A technology-based process for reducing the range or "scope" of Sarbanes-Oxley controls could help businesses cut...
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the cost of compliance, which is expected to total $6 billion this year according to AMR Research Inc.
This approach would offer some relief to smaller public companies that were disappointed by last week's Securities and Exchange Commission (SEC) decision to reject a proposal to exempt them from complying with the audit rules of the Sarbanes-Oxley Act (SOX) of 2002.
John Hagerty, vice president of Boston-based AMR Research, said many companies initially took the costly approach of testing and documenting internal controls for everything to protect themselves from violating SOX.
"About a year ago the Public Company Accounting Oversight Board said corporations should take a risk-based approach," Hagerty said. "They said you should look at where you have exposure and where you have materiality, and use that as a litmus test to see if you need to dive deeper. You had companies that might have had 100 [internal controls tested]. Now they've cut down to 70 or 80. But we've seen a lot of companies don't have any rationale for determining why something is in or out of scope."
Hagerty said for most companies, the process of determining whether internal controls should be tested for SOX compliance is usually a costly intellectual exercise. However, he said, some financial software vendors are beginning to offer technology that can streamline the scoping process.
One such company, San Jose, Calif.-based Movaris Inc., offers OneClose, a platform for financial reporting, financial closing and SOX compliance. The product includes a new "scoping manager" feature that allows companies to assess the financial impact that individual accounts might have on the balance sheet. If the users of the technology decide that an account, such as free cash, is outside the scope of SOX, they can then use Scope Manager to document that decision for auditors to review later.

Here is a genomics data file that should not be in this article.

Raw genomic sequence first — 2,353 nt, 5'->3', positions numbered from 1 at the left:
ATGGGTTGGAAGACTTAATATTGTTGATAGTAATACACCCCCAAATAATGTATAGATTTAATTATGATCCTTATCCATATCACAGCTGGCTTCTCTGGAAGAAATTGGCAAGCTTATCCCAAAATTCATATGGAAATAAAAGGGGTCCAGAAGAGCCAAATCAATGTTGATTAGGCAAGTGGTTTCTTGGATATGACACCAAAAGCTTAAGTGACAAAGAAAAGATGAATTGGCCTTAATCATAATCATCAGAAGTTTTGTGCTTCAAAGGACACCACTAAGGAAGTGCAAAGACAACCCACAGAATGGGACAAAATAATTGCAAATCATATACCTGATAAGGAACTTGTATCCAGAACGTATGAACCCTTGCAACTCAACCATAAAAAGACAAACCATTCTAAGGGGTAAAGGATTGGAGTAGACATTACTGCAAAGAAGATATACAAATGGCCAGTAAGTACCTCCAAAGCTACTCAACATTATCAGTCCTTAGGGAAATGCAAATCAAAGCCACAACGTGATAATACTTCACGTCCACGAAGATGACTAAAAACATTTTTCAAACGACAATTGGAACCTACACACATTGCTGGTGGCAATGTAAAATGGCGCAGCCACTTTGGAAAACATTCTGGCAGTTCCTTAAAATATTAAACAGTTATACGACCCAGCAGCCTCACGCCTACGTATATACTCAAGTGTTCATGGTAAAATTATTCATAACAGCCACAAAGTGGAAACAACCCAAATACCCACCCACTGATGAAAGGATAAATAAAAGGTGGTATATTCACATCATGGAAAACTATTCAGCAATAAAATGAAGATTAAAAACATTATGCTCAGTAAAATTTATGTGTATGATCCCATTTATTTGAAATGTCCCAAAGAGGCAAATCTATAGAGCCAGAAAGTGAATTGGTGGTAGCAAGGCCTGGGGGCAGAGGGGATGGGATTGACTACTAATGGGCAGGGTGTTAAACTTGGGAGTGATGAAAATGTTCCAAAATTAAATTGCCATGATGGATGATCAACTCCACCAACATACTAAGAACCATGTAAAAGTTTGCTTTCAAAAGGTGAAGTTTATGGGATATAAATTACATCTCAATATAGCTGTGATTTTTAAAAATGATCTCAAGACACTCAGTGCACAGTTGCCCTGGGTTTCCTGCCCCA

"The SEC has consistently stated for over a year now that companies need to make sure all controls are tied to financial reporting," said Frank Mara, vice president of marketing at Movaris. "All the SEC cares about is that filings are an accurate account of the financial health of a company. You have to do scoping to know whether or not in a given period, looking at individual financial accounts if there is an error in that account, would it have an impact on the accuracy of the company's financial report. If the answer is no, you shouldn't be spending time on it."
Mara said he has heard of companies testing their controls for the office coffee budget while trying to comply with SOX.
"There really are companies testing controls that they shouldn't be testing and spending an enormous amount to do that," Mara said. "The more clarity that we can provide around the control fabric, the more confidence people will have that their controls are necessary."
Scope Manager creates more visibility and transparency and allows a company to have a discussion about scope without having to "track down a bunch of spreadsheets," Mara said.
Hagerty said Scope Manager isn't infallible. CIOs should warn their finance departments that they still have to get buy-in from external auditors.
"They've got to basically enter a negotiation process with the auditors and make sure they come to an agreement [about scope]," Hagerty said. "The worst thing they can do is to make a decision [with Scope Manager] and say that's final. And if the auditor disagrees, you suddenly have a gap in control. Technology can only go so far. Technology helps automate and document the process and then you have to have a discussion with the auditor."
Let us know what you think about the story; e-mail: Shamus McGillicuddy, News Writer